Epidermolysis Bullosa, known as EB, is the name of a rare group of genetic skin disorders causing blistering and shearing of the skin from even the gentlest friction and sometimes spontaneously.
There are three major types of EB; Simplex, Dystrophic and Junctional. These vary from relatively mild to incapacitating, crippling, and sometimes fatal disorders. Within these there are over twenty different sub types of EB, each with their own characteristic symptoms.
All forms of EB are genetic in origin and the genes responsible for most of the sub-types of the condition are now known. Some still await identification.
The genetic defects result in the skin cells collapsing or skin layers not adhering properly to each other, causing areas of structural weakness. This fragile skin is particularly vulnerable to damage from friction, causing the continual blistering that is the characteristic feature of the condition.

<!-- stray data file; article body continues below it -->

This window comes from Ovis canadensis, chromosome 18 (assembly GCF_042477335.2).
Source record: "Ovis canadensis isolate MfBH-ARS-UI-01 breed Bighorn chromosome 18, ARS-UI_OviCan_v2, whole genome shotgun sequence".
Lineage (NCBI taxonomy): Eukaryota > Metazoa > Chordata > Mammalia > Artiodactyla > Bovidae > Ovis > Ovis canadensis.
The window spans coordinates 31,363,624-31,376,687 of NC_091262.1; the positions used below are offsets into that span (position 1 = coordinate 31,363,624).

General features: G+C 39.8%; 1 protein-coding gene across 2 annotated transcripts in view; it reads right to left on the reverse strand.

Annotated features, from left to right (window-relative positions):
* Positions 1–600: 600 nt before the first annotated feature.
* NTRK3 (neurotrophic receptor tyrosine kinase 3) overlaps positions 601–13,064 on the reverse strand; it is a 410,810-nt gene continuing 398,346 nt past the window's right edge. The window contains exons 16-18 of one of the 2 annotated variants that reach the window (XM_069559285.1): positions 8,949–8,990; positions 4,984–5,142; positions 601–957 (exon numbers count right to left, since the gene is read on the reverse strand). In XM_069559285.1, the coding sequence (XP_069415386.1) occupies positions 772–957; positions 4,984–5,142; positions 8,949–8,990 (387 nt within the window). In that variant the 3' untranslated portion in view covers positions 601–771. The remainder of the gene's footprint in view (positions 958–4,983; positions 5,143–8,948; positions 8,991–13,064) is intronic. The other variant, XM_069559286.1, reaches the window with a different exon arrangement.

The skin is a composite structure. The outer layer is called the ‘epidermis’; the inner one the ‘dermis’. ‘Bullosa’ is simply the name for a blister, whilst ‘dystrophic’ means mutilating. ‘Lysis’ means breakdown. Hence epidermolysis means breakdown of the epidermis. This is one group; however, there are other types which are less mutilating.
The understanding of the causes of EB has grown greatly over recent years. All forms of EB are genetic in origin and the genes responsible for several different sub-types of the condition are now known. Others still await identification. The genetic defects result in the skin layers not adhering properly to each other, causing areas of structural weakness. This fragile skin is particularly vulnerable to damage from mild friction, causing the blisters which are the characteristic feature of the condition. Researchers are very optimistic about the possibility of developing treatments as knowledge of EB increases. DEBRA is committed to ensuring that this optimism becomes a reality.